Each of these base units is defined on fundamental constants, and all other units are based on these five units. At times it useful to break longer equations down to their most basic units to determine if the equation makes sense. The most common combinations of these basic units are given their own symbols and names. These common units are as follows.

# Aesopian Fable for Modern Times

The First Law of Thermodynamics is: “Energy cannot be created or destroyed; it may be transformed form one form into another, but the total amount of energy never changes.” This law can be translated to say that because energy is finite then matter also is finite.
The Second Law of Thermodynamics is: “in all energy exchanges some energy must be used to transfer the energy from an object with less energy to one with more energy.” This law can also be taken to mean that energy is used as energy is transferred.

Without most people even realizing it these two laws rule the world around us. The strive for energy and heat has caused wars between peoples of all technology levels. For without it few can survive. In our modern world oil is the energy producer of choice but oil will run out, energy trapped in its particles will be released back into the universe to serve as a different type of energy. For that is the fate of all things. Nothing ends and nothing begins; forms may change but everything is made out of pieces of the things that came before. Energy does not replenish itself, like water it can be used too quickly or too wastefully. What would happen if humankind achieved the ultimate goal, the harnessing of all energy, to have it at their command? Would it bring happiness or sorrow? Would it bring pleasure or pain? Could humans even be trusted with the possibility? There are no definitive answers, just dreams and fantasies. Continue reading »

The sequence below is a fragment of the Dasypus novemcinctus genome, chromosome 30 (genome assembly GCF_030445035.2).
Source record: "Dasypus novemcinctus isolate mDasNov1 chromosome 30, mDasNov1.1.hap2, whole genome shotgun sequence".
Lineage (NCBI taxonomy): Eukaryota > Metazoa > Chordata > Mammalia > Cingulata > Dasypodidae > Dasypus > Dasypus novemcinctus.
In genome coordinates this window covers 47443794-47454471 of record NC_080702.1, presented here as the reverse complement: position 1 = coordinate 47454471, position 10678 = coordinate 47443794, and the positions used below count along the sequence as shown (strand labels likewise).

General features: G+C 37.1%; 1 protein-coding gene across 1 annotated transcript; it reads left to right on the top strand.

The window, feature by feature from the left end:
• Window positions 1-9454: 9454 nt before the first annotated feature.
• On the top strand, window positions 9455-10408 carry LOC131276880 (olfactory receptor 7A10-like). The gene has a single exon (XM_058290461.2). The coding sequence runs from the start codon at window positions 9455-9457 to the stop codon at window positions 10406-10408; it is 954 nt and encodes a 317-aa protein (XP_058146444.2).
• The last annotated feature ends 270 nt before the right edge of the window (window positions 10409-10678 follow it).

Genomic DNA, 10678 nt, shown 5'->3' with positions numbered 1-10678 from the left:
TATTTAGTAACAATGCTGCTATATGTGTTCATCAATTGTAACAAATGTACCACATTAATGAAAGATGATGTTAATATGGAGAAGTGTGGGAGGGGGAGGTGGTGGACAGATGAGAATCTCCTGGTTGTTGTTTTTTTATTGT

# Using the Rules of Physics to Find the Mass of the Planet Crouching Tiger, Hidden Dragon Takes Place on.

The clip that is referenced is near the end of the movie after the two female characters fight at the school, and runs for about 2 -3 minutes.

It doesn’t take any physics experience to realize that “Crouching Tiger Hidden Dragon” is a bad physics movie, however with physics we can show just how bad it really is. The clip I selected runs only a few seconds long but portrays many of the formula’s that one would use in a simple mechanics physics course. Through careful calculations and a little estimation (all double checked) I was able to determine a range of details including the acceleration of gravity on the “planet” this movie takes place in, the diameter of the planet, and the density of the planet. I was also able to determine a few specific examples aside from the acceleration of gravity that show that this movie is a BPM.